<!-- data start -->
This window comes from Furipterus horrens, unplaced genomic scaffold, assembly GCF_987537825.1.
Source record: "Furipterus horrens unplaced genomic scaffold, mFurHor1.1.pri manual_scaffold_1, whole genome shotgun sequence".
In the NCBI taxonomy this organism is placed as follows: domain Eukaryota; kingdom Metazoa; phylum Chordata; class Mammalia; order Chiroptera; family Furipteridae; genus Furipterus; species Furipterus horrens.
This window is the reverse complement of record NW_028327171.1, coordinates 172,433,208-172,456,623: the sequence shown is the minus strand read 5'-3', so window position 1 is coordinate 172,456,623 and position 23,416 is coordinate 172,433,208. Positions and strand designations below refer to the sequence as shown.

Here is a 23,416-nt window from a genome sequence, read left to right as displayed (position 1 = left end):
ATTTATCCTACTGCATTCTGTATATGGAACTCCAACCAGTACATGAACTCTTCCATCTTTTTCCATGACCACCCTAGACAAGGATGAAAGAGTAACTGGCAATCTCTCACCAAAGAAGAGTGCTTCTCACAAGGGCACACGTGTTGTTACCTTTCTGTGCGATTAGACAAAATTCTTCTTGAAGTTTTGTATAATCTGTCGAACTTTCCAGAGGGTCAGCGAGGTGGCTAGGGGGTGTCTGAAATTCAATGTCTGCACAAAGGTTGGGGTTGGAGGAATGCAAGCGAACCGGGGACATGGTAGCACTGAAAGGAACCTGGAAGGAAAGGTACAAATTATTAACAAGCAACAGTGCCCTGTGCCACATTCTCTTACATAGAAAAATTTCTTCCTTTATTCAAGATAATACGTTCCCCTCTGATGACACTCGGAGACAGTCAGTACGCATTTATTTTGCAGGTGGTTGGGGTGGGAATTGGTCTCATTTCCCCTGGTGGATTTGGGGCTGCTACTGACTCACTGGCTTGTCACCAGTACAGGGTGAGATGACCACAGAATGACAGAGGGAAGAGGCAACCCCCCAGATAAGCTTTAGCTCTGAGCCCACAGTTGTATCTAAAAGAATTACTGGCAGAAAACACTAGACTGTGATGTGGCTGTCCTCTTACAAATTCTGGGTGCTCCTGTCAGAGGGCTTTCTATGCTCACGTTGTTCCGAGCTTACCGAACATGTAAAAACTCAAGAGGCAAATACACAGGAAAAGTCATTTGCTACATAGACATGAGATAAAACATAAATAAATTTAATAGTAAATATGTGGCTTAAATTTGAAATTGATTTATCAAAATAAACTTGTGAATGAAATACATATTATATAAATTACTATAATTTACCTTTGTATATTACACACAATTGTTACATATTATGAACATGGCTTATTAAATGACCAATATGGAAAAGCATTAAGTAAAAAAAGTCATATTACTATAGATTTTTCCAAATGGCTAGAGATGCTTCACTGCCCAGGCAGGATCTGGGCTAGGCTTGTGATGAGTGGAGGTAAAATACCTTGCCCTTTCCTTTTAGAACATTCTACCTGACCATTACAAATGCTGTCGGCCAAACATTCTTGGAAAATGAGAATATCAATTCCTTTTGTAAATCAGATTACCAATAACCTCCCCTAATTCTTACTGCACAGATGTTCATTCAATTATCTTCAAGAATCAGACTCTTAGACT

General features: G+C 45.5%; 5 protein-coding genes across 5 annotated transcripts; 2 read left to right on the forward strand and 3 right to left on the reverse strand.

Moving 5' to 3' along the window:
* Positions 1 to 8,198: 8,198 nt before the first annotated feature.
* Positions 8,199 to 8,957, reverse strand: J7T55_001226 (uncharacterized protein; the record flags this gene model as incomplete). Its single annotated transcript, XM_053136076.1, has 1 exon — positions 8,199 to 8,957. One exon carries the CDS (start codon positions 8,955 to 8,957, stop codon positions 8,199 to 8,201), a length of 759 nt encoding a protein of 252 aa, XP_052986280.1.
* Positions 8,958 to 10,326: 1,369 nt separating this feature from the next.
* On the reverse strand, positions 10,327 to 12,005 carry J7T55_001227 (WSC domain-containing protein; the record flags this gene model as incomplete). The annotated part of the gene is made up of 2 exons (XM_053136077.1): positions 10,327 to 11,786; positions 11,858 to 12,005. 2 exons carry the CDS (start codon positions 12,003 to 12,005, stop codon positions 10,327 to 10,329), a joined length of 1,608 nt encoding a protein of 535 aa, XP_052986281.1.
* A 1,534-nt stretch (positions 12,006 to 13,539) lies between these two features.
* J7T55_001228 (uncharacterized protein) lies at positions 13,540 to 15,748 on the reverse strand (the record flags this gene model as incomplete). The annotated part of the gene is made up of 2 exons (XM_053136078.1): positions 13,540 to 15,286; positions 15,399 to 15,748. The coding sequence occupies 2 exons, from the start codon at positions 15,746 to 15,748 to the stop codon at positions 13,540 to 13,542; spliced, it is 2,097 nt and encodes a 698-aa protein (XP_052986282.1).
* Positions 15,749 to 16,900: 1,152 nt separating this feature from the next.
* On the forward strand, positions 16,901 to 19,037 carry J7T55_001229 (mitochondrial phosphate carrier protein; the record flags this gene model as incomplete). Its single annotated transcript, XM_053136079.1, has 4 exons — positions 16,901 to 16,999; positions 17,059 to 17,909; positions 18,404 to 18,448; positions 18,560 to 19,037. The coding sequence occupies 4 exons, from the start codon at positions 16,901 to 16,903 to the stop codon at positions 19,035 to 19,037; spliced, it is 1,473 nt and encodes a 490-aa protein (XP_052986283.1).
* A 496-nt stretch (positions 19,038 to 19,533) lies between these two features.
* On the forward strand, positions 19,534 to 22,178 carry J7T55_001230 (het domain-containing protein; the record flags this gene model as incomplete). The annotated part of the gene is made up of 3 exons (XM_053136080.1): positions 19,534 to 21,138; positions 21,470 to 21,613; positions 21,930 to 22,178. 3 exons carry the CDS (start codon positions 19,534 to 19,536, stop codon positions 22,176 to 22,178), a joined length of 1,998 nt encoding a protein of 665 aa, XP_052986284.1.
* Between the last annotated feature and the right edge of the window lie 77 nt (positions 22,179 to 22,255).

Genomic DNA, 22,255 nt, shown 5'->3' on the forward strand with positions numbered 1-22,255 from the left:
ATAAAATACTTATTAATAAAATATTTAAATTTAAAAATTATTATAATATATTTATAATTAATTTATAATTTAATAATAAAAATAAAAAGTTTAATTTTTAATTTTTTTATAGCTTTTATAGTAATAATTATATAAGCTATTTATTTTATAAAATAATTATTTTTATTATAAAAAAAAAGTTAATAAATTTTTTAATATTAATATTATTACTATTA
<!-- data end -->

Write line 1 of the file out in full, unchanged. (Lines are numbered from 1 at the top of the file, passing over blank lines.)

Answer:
This window comes from Furipterus horrens, unplaced genomic scaffold, assembly GCF_987537825.1.